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A Bloody Shambles @ The Living Record Festival

A Bloody Shambles is an audio drama by Ella Dorman-Gajic, released as part of The Living Record Festival. The audio drama follows Jess, a young woman who has fallen victim to period poverty. 40% of ticket sales go to Bloody Good Period, a charity combating period poverty and taboos around menstruation.

Ellie

I remember the first time I tried to put a tampon in. It’s one of those go-to stories for an awkward social situation to break the ice or (more fun) make it much worse. I won’t spoil it now – best save it for when we’re all group hugging in a field with vaccines sticking out our limbs. Just picture a Summer in France, a large balcony, a public pool and me sneezing at the wrong time. Back in colder territory, Scotland had me whooping for joy in November 2020 when they became the first country to legislate free period products. Big up Monica Lennon, you absolute legend.

Ella Dorman-Gajic’s A Bloody Shambles was released alongside a wave of brilliant art pushing for the removal of the tampon tax. I understood what the audio drama was trying to do, and for twenty minutes of runtime it’s impressive how visceral some moments felt – The Apprentice semi-final was my absolute favourite. Details like the audible squeaky ladder on the bunkbed and a sock being used as a sanitary pad show how much research and consideration went into writing A Bloody Shambles.

I’ve been left with mixed feelings about this audio drama. It’s like two cats are scrapping in my sack of a brain. The initial sequence felt very familiar: waking to bloody bed sheets and wondering what godly creature you pissed off to deserve this and the subsequent journey to the bathroom praying the mess down south isn’t as dire as you think. Periods are a shared experience for billions around the world and have been a cause for shame, discrimination, community, love and violence, not to mention their biological role in reproduction. Periods are splattered all over the arts. It’s not new or radical, but it is important to keep bringing them up and normalising open conversation. It’s particularly important to turn this conversation to period poverty and those worst affected.

The opening monologue is so classically #relatable it makes us empathise and find humour in Jess whilst also seeing ourselves in the narrative. A Bloody Shambles falls short when it loses this specificity. Its depiction of men is the most frustrating way this detracts from the piece. Roger – the evil stepdad –  is boiled down to an ignorant dickhead acting as a plot device to force Jess into the scenario that sets up the narrative. We’re introduced to the second male character as a Manchester United supporter. I remember signing a big ol’ sigh and bracing myself at this point. And shock horror, who’d have guessed it – he’s another ignorant man who’s incapable of perceiving her period as anything more than an inconvenience to himself. There’s a binary fuelled by outdated stereotypes that jostles uncomfortably throughout the script. As a cis woman, I could relate to elements of the binary, but even from my privileged position of inclusion, I felt that a great deal was assumed about the female experience.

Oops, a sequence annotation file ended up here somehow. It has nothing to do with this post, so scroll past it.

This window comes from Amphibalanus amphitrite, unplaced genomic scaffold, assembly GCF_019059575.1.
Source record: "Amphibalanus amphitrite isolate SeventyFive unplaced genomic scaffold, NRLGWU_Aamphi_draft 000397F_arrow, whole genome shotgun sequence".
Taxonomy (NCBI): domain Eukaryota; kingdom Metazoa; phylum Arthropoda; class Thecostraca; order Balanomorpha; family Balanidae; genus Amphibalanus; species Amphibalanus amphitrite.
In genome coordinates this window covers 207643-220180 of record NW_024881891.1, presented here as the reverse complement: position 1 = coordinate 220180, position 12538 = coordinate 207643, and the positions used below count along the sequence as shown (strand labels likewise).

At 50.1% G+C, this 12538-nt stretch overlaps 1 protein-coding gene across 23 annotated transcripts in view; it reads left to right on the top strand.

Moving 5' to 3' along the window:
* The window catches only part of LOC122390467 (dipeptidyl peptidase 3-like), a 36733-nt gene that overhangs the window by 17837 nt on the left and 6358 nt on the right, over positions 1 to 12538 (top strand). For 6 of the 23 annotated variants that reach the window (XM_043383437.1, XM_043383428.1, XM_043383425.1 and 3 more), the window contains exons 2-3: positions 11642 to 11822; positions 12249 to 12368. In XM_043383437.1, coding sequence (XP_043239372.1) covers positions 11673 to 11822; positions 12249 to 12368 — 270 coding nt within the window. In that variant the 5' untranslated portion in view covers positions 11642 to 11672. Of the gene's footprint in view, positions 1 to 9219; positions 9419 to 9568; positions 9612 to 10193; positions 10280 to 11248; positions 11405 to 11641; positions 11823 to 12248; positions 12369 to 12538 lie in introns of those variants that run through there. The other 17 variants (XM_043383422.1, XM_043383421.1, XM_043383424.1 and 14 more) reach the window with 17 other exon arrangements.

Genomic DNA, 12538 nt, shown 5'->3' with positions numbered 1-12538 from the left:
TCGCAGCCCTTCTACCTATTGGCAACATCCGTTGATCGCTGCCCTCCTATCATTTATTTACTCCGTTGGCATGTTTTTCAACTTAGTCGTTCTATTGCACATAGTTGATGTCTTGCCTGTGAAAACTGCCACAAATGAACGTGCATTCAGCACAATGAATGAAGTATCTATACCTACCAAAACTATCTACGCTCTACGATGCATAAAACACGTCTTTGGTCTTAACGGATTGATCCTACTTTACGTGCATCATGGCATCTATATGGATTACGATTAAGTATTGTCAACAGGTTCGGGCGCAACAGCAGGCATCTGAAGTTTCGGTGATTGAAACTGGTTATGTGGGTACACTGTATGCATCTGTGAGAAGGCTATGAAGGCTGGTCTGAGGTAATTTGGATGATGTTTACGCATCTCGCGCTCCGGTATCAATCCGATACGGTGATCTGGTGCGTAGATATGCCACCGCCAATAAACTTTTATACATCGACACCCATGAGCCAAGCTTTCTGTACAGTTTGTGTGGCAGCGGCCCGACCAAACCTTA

I’m willing to go out on a limb and say that the short runtime is what holds A Bloody Shambles back. Characterisation is the casualty it suffers to squeeze such an escalated plot into 20 minutes. Jess is fleshed out with an intriguing edge to her personality. I really enjoyed her internal commentary when confronting Roger, but the other characters come across as over-simplified. It feels more like they’re trying to represent a whole society but with all the compassion stripped out. 

A Bloody Shambles is built from lived experiences, but is not one itself. A testimonial might have made details like the fish and chip wrapper hit harder, because I have no doubt these details stem from truth. The script is full of bloody descriptions and lines like “no one is looking, not really,” that work so well in an audio play. When it comes to blood soaking through your jeans, we’re glad when no one is looking, but A Bloody Shambles demands attention and leaves you feeling uncomfortable. A lot like a period, you could say.

The logo for Bloody Good Period charity is in white, in front of a red liquid flowering out in water. We can assume the liquid is blood.
Photo credit: https://www.bloodygoodperiod.com/

Isaac

A Bloody Shambles ticks all the boxes for me. I adore in issue-based theatre and the way Ella Dorman-Gajic uses comedy that steadily builds to tragedy in order to tackle a heavy subject is one of my favourite forms of storytelling. I am so glad this came across my inbox, because I’m going to keep talking about it and recommending it to people for a long time.

Dorman-Gajic’s play is not an in-depth exploration of period poverty. We only hear the experience of one day of one woman’s life, rather than the multitude of different people period poverty affects and all the different ways it manifests; and if this was a longer form work, especially if it was a stage play, I would fault it for that. However, as a twenty minute audio drama, the narrow focus is perfect. In a short space of time I was able to feel close to Jess, laugh at her wit, and sympathise with her as she struggled; it generated a level of intimacy that made me really care for her distress and want to take action, even if the narrow lens didn’t give me a comprehensive view of the real-world issue.